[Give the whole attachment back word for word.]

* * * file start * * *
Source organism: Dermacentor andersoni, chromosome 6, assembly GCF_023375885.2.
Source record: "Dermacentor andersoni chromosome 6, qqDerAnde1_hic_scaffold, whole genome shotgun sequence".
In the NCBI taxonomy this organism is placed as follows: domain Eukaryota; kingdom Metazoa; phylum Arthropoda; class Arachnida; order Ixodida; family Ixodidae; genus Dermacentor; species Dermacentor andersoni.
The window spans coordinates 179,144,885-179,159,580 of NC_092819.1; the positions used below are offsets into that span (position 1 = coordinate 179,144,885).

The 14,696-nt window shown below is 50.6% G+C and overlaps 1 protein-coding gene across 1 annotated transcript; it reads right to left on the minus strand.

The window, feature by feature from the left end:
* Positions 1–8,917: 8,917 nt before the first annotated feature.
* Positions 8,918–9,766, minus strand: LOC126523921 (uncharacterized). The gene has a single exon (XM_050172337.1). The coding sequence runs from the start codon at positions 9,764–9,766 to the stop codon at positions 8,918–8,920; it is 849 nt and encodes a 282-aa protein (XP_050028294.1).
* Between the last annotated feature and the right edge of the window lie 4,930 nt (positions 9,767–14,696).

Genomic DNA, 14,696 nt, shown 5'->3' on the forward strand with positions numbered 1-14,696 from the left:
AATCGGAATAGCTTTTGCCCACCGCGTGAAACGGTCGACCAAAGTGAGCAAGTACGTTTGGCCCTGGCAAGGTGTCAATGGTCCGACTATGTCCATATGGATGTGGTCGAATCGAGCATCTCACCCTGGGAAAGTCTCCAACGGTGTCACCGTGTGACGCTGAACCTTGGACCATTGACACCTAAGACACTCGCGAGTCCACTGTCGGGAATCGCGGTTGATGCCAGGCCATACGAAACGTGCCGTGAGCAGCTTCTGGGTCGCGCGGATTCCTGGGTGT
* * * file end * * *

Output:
Source organism: Dermacentor andersoni, chromosome 6, assembly GCF_023375885.2.
Source record: "Dermacentor andersoni chromosome 6, qqDerAnde1_hic_scaffold, whole genome shotgun sequence".
In the NCBI taxonomy this organism is placed as follows: domain Eukaryota; kingdom Metazoa; phylum Arthropoda; class Arachnida; order Ixodida; family Ixodidae; genus Dermacentor; species Dermacentor andersoni.
The window spans coordinates 179,144,885-179,159,580 of NC_092819.1; the positions used below are offsets into that span (position 1 = coordinate 179,144,885).

The 14,696-nt window shown below is 50.6% G+C and overlaps 1 protein-coding gene across 1 annotated transcript; it reads right to left on the minus strand.

The window, feature by feature from the left end:
* Positions 1–8,917: 8,917 nt before the first annotated feature.
* Positions 8,918–9,766, minus strand: LOC126523921 (uncharacterized). The gene has a single exon (XM_050172337.1). The coding sequence runs from the start codon at positions 9,764–9,766 to the stop codon at positions 8,918–8,920; it is 849 nt and encodes a 282-aa protein (XP_050028294.1).
* Between the last annotated feature and the right edge of the window lie 4,930 nt (positions 9,767–14,696).

Genomic DNA, 14,696 nt, shown 5'->3' on the forward strand with positions numbered 1-14,696 from the left:
AATCGGAATAGCTTTTGCCCACCGCGTGAAACGGTCGACCAAAGTGAGCAAGTACGTTTGGCCCTGGCAAGGTGTCAATGGTCCGACTATGTCCATATGGATGTGGTCGAATCGAGCATCTCACCCTGGGAAAGTCTCCAACGGTGTCACCGTGTGACGCTGAACCTTGGACCATTGACACCTAAGACACTCGCGAGTCCACTGTCGGGAATCGCGGTTGATGCCAGGCCATACGAAACGTGCCGTGAGCAGCTTCTGGGTCGCGCGGATTCCTGGGTGT